We Got A Problem #11: Rock Rock Paper Scissors

Most people know Rock-Paper-Scissors (or its more fun cousin, Ninja-Cowboy-Bear).  Kate and Ogden are locked in a long battle of online Rock-Paper-Scissors, with a winner scoring 1 point, and a tie scoring nothing for either player.  Game’s to 100.

Ogden won the first series 100-77 by constantly looking for patterns in Kate’s choices. For the second series, Kate tries something interesting: she has no pattern.  She randomly selects rock, paper, or scissors with equal probability.  She even tells Ogden that she is doing this, and he can do nothing about it but sigh and accept that he cannot beat this “strategy”.  Kate wins the second series 100-95 by luck.

For the third series, Ogden changes a rule: if rock beats scissors, the winner scores 2 points instead of 1.  Other victories (scissors over paper, paper over rock) are still worth 1.

Now Kate’s panicked: if she still randomly selects, is she beatable in the long run, or not?  Can she alter the probabilities to make a new “strategy” that Ogden can’t beat?  It seems like it would be bad to play scissors so often, and she should probably play more rocks… or not?

Let us know whether you find any ways that Kate can play to force Ogden into equilibrium.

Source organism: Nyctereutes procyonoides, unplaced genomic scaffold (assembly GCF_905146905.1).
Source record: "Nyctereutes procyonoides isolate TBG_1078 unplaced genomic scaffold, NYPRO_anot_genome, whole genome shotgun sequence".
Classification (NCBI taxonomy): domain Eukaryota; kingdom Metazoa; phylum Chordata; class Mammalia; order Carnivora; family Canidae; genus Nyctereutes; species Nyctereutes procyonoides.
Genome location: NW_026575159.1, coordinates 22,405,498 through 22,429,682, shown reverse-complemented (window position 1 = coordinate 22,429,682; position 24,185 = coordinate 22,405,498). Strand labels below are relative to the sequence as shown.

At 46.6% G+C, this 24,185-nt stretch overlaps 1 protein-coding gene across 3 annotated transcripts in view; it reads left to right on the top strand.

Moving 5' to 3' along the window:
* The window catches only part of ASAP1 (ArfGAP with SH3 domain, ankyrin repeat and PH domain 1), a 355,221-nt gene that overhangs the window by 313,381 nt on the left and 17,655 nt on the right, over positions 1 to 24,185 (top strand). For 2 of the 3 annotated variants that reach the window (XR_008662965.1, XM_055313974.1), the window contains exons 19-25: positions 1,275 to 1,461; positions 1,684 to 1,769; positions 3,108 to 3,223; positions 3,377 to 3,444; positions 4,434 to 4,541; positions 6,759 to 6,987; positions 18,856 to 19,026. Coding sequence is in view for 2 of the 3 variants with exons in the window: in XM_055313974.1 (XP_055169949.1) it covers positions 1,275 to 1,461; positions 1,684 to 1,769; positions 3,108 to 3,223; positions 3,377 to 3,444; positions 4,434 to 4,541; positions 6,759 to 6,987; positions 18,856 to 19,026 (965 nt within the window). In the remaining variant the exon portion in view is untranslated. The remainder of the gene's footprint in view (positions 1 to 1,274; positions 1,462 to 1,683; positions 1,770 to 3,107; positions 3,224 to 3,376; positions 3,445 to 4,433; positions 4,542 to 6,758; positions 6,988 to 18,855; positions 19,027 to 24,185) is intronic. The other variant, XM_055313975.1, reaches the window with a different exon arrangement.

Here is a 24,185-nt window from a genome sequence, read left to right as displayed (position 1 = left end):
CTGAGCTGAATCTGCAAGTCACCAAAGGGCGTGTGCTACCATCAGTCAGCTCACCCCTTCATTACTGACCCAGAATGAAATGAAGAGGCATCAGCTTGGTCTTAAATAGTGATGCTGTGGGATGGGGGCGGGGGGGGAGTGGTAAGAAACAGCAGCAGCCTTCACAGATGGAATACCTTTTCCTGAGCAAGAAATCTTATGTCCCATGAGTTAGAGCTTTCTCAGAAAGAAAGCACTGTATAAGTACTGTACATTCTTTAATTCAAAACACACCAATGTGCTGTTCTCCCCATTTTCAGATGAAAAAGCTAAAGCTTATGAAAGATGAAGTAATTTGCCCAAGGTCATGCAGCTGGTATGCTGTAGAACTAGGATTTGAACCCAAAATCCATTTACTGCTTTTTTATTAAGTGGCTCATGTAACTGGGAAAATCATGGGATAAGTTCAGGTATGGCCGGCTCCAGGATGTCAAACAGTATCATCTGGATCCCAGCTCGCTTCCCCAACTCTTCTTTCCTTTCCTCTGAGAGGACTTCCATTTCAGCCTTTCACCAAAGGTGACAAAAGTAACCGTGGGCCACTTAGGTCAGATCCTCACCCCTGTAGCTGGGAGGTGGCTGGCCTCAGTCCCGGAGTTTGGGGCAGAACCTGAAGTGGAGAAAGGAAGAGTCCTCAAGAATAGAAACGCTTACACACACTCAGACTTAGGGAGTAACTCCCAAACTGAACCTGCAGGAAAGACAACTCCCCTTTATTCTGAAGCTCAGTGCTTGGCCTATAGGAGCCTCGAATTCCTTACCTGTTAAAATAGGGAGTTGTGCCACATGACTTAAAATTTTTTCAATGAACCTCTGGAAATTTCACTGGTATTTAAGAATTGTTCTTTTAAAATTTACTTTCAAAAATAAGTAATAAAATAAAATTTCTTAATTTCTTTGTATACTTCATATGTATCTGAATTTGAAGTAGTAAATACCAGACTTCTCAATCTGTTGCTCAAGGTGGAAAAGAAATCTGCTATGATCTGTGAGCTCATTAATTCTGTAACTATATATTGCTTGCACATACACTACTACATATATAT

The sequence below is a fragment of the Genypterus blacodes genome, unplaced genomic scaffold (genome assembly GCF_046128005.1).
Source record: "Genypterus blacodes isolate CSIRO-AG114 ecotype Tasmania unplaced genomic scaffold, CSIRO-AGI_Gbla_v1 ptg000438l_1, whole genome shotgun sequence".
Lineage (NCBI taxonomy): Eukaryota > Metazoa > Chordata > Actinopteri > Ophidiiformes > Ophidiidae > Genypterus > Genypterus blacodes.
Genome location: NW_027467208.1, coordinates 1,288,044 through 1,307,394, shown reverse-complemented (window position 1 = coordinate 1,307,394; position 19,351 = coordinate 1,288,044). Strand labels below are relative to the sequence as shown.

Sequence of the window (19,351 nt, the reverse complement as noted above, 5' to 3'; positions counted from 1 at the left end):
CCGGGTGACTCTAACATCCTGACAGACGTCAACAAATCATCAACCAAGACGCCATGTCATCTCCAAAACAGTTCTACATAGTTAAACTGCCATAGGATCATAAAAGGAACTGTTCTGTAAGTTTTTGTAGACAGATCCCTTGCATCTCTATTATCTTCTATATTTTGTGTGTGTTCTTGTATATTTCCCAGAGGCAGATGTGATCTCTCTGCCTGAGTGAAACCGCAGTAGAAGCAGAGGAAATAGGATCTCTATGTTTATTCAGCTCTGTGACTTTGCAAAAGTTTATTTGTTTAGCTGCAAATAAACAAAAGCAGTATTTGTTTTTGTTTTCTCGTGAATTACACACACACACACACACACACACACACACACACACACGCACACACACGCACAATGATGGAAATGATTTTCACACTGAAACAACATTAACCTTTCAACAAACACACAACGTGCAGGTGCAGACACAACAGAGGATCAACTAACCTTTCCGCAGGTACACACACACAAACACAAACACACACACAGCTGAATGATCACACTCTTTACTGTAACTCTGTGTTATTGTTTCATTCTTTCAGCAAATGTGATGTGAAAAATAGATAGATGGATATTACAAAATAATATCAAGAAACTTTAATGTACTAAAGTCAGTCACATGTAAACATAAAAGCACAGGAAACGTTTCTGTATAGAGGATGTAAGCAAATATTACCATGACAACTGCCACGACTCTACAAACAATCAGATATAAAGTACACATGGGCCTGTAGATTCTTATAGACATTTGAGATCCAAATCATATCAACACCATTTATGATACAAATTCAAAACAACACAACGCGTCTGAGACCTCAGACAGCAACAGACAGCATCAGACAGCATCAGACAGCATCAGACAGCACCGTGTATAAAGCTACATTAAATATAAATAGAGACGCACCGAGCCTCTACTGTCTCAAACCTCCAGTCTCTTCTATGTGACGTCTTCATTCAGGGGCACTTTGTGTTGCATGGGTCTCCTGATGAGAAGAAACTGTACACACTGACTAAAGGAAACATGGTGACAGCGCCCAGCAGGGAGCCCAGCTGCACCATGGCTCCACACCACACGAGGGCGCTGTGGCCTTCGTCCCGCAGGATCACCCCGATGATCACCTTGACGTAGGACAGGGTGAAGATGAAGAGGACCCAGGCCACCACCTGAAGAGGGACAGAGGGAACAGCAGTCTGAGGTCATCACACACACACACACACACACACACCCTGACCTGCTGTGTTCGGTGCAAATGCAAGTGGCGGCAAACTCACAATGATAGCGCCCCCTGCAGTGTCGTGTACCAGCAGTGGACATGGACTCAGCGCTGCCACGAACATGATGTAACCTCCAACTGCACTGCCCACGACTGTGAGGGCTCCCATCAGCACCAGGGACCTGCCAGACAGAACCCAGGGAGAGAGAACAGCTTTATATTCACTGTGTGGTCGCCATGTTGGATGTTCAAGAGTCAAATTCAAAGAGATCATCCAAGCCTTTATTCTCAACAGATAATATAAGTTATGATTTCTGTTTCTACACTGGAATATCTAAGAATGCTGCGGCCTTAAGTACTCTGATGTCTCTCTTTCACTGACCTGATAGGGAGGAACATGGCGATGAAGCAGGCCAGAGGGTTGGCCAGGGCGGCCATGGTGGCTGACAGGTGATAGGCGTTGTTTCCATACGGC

We Got A Problem #10: Cliff Hangers!

My wife was recently playing the Cliff Hangers slot machine, based on a great game from The Price Is Right.  Here’s how the bonus game works:

The goal is to climb exactly to the 25th and final step on the mountain (while yodeling, of course).  You keep taking turns, picking from 5 doors, one each with the numbers 3, 5, 10, 15, and 20 on them.  Whatever pick you make, that’s the number of steps taken on that turn.  The doors are randomized, so you don’t know what you’re going to get, and you can get the same number more than once.

If after any number of turns your total is exactly 25 steps, you win.  If you go over 25, you lose.

There are clearly some ways to win the game with lucky picking, such as 5 + 20 or 10 + 10 + 5.  My wife won even though her first pick was a 3.

What is the probability of hitting 25 and winning this game?  Which of these three goals gives the greatest chance of winning: 18, 55, or 58?  If there were no stopping point, what is the long-term probability of hitting a high number like 507?

We’ll provide a solution next week that involves a single mathematical calculation.  It’s pretty awesome.